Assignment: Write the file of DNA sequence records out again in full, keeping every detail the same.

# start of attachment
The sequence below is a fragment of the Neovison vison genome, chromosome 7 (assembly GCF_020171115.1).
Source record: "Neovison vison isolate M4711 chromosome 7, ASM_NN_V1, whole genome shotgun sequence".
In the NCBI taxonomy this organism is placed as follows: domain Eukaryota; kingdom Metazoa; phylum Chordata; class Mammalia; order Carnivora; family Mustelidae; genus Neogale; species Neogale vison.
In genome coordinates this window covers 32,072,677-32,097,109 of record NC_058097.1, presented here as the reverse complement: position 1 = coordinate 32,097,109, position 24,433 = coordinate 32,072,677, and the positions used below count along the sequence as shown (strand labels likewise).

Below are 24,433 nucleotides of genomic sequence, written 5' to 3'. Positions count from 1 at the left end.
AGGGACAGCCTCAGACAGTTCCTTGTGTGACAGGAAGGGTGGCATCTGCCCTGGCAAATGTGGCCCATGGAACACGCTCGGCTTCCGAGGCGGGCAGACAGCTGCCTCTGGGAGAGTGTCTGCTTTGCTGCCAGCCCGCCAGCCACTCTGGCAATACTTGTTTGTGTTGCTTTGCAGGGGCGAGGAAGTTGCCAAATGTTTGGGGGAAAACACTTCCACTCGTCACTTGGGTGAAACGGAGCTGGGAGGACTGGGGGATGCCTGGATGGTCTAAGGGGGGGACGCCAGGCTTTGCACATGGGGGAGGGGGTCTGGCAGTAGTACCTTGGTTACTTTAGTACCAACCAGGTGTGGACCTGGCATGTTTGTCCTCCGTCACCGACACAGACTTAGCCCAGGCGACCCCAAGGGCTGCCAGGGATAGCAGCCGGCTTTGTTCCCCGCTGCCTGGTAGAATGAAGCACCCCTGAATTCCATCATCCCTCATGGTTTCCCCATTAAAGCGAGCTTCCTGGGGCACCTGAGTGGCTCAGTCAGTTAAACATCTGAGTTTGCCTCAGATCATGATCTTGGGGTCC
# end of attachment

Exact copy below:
The sequence below is a fragment of the Neovison vison genome, chromosome 7 (assembly GCF_020171115.1).
Source record: "Neovison vison isolate M4711 chromosome 7, ASM_NN_V1, whole genome shotgun sequence".
In the NCBI taxonomy this organism is placed as follows: domain Eukaryota; kingdom Metazoa; phylum Chordata; class Mammalia; order Carnivora; family Mustelidae; genus Neogale; species Neogale vison.
In genome coordinates this window covers 32,072,677-32,097,109 of record NC_058097.1, presented here as the reverse complement: position 1 = coordinate 32,097,109, position 24,433 = coordinate 32,072,677, and the positions used below count along the sequence as shown (strand labels likewise).

Below are 24,433 nucleotides of genomic sequence, written 5' to 3'. Positions count from 1 at the left end.
AGGGACAGCCTCAGACAGTTCCTTGTGTGACAGGAAGGGTGGCATCTGCCCTGGCAAATGTGGCCCATGGAACACGCTCGGCTTCCGAGGCGGGCAGACAGCTGCCTCTGGGAGAGTGTCTGCTTTGCTGCCAGCCCGCCAGCCACTCTGGCAATACTTGTTTGTGTTGCTTTGCAGGGGCGAGGAAGTTGCCAAATGTTTGGGGGAAAACACTTCCACTCGTCACTTGGGTGAAACGGAGCTGGGAGGACTGGGGGATGCCTGGATGGTCTAAGGGGGGGACGCCAGGCTTTGCACATGGGGGAGGGGGTCTGGCAGTAGTACCTTGGTTACTTTAGTACCAACCAGGTGTGGACCTGGCATGTTTGTCCTCCGTCACCGACACAGACTTAGCCCAGGCGACCCCAAGGGCTGCCAGGGATAGCAGCCGGCTTTGTTCCCCGCTGCCTGGTAGAATGAAGCACCCCTGAATTCCATCATCCCTCATGGTTTCCCCATTAAAGCGAGCTTCCTGGGGCACCTGAGTGGCTCAGTCAGTTAAACATCTGAGTTTGCCTCAGATCATGATCTTGGGGTCC